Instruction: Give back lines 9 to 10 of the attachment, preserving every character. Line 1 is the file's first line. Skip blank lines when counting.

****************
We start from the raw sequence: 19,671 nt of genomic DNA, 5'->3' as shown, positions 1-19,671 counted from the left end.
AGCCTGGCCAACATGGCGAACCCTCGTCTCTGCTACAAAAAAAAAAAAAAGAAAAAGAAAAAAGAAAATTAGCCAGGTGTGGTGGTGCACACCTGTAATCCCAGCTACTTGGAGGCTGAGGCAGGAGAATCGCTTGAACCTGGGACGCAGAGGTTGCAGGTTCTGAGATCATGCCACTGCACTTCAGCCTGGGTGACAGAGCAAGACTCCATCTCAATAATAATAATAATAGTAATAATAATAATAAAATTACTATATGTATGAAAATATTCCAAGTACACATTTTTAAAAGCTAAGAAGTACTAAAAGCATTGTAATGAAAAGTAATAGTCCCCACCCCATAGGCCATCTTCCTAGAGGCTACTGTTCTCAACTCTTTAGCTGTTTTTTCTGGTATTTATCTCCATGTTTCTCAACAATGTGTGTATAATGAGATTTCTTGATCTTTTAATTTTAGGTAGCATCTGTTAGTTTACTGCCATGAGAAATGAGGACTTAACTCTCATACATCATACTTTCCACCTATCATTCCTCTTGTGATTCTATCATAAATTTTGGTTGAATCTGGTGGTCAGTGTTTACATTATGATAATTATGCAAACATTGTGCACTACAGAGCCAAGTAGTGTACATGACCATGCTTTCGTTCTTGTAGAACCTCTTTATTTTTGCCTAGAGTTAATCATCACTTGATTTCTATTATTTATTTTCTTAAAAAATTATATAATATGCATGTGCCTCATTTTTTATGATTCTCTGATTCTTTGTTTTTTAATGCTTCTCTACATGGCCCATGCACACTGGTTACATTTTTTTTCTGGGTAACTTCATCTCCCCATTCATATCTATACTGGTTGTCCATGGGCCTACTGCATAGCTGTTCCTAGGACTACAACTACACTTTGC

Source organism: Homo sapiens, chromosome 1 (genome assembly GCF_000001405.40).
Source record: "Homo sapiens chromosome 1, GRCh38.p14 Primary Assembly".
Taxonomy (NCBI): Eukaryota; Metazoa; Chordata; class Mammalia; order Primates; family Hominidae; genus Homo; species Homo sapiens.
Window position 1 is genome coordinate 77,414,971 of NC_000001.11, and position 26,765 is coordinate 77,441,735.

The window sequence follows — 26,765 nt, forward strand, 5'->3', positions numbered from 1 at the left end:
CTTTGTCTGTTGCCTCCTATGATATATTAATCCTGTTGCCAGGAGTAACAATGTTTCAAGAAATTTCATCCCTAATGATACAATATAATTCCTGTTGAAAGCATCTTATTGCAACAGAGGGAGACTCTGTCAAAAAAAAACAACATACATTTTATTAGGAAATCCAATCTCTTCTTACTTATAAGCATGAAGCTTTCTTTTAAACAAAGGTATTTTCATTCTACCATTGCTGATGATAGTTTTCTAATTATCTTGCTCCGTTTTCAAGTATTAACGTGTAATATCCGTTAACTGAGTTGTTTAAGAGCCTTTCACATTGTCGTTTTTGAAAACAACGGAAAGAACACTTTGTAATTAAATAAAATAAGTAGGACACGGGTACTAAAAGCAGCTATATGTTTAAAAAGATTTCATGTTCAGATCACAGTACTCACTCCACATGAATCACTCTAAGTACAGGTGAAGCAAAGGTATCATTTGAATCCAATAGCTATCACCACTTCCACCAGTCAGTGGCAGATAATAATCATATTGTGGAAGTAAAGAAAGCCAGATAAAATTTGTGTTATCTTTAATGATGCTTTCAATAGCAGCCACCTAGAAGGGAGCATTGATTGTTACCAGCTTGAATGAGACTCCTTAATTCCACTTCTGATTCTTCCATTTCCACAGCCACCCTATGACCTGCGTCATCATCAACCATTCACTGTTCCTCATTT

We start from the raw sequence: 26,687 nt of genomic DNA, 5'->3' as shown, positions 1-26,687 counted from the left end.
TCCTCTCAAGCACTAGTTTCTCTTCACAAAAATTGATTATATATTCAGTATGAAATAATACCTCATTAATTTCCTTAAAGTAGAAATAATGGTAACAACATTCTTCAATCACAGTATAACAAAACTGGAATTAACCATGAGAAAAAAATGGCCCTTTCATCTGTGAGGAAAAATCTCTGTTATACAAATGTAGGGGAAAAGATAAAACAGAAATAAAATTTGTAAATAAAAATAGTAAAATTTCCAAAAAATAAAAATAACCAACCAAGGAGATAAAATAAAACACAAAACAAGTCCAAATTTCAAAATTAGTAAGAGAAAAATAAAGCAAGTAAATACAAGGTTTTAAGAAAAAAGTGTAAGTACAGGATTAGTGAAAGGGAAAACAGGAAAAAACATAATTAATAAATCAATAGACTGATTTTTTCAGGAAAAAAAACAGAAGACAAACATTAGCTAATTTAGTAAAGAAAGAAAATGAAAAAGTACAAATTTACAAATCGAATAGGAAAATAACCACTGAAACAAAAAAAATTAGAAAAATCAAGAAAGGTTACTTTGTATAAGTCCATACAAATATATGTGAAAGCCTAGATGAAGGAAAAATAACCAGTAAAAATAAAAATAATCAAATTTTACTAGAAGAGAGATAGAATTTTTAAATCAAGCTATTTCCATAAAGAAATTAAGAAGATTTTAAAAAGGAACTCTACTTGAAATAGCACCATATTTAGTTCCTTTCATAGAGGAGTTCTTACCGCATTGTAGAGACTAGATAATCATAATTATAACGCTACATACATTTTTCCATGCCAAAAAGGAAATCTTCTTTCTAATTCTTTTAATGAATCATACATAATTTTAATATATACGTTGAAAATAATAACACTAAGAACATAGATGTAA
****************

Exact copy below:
We start from the raw sequence: 26,687 nt of genomic DNA, 5'->3' as shown, positions 1-26,687 counted from the left end.
TCCTCTCAAGCACTAGTTTCTCTTCACAAAAATTGATTATATATTCAGTATGAAATAATACCTCATTAATTTCCTTAAAGTAGAAATAATGGTAACAACATTCTTCAATCACAGTATAACAAAACTGGAATTAACCATGAGAAAAAAATGGCCCTTTCATCTGTGAGGAAAAATCTCTGTTATACAAATGTAGGGGAAAAGATAAAACAGAAATAAAATTTGTAAATAAAAATAGTAAAATTTCCAAAAAATAAAAATAACCAACCAAGGAGATAAAATAAAACACAAAACAAGTCCAAATTTCAAAATTAGTAAGAGAAAAATAAAGCAAGTAAATACAAGGTTTTAAGAAAAAAGTGTAAGTACAGGATTAGTGAAAGGGAAAACAGGAAAAAACATAATTAATAAATCAATAGACTGATTTTTTCAGGAAAAAAAACAGAAGACAAACATTAGCTAATTTAGTAAAGAAAGAAAATGAAAAAGTACAAATTTACAAATCGAATAGGAAAATAACCACTGAAACAAAAAAAATTAGAAAAATCAAGAAAGGTTACTTTGTATAAGTCCATACAAATATATGTGAAAGCCTAGATGAAGGAAAAATAACCAGTAAAAATAAAAATAATCAAATTTTACTAGAAGAGAGATAGAATTTTTAAATCAAGCTATTTCCATAAAGAAATTAAGAAGATTTTAAAAAGGAACTCTACTTGAAATAGCACCATATTTAGTTCCTTTCATAGAGGAGTTCTTACCGCATTGTAGAGACTAGATAATCATAATTATAACGCTACATACATTTTTCCATGCCAAAAAGGAAATCTTCTTTCTAATTCTTTTAATGAATCATACATAATTTTAATATATACGTTGAAAATAATAACACTAAGAACATAGATGTAA